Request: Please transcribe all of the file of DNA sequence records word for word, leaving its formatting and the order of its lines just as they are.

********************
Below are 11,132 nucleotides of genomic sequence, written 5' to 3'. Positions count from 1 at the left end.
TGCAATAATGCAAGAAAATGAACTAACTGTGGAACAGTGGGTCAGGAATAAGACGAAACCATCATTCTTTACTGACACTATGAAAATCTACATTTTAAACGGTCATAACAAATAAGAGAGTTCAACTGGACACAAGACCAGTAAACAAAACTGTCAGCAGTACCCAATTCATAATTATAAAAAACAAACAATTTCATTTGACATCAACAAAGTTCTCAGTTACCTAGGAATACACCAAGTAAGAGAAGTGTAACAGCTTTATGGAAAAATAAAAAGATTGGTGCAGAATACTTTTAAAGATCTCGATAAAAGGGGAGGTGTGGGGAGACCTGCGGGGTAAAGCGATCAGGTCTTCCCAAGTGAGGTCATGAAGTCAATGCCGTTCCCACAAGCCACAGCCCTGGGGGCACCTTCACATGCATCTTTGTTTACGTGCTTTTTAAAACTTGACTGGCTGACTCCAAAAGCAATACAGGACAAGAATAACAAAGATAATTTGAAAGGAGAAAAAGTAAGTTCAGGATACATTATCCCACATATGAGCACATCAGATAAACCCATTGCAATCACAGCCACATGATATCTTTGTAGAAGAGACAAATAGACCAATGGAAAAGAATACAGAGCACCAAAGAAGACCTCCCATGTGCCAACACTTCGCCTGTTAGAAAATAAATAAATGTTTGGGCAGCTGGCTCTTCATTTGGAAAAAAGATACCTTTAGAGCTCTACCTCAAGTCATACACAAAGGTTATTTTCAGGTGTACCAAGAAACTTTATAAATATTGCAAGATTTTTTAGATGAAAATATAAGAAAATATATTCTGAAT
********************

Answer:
Below are 11,132 nucleotides of genomic sequence, written 5' to 3'. Positions count from 1 at the left end.
TGCAATAATGCAAGAAAATGAACTAACTGTGGAACAGTGGGTCAGGAATAAGACGAAACCATCATTCTTTACTGACACTATGAAAATCTACATTTTAAACGGTCATAACAAATAAGAGAGTTCAACTGGACACAAGACCAGTAAACAAAACTGTCAGCAGTACCCAATTCATAATTATAAAAAACAAACAATTTCATTTGACATCAACAAAGTTCTCAGTTACCTAGGAATACACCAAGTAAGAGAAGTGTAACAGCTTTATGGAAAAATAAAAAGATTGGTGCAGAATACTTTTAAAGATCTCGATAAAAGGGGAGGTGTGGGGAGACCTGCGGGGTAAAGCGATCAGGTCTTCCCAAGTGAGGTCATGAAGTCAATGCCGTTCCCACAAGCCACAGCCCTGGGGGCACCTTCACATGCATCTTTGTTTACGTGCTTTTTAAAACTTGACTGGCTGACTCCAAAAGCAATACAGGACAAGAATAACAAAGATAATTTGAAAGGAGAAAAAGTAAGTTCAGGATACATTATCCCACATATGAGCACATCAGATAAACCCATTGCAATCACAGCCACATGATATCTTTGTAGAAGAGACAAATAGACCAATGGAAAAGAATACAGAGCACCAAAGAAGACCTCCCATGTGCCAACACTTCGCCTGTTAGAAAATAAATAAATGTTTGGGCAGCTGGCTCTTCATTTGGAAAAAAGATACCTTTAGAGCTCTACCTCAAGTCATACACAAAGGTTATTTTCAGGTGTACCAAGAAACTTTATAAATATTGCAAGATTTTTTAGATGAAAATATAAGAAAATATATTCTGAAT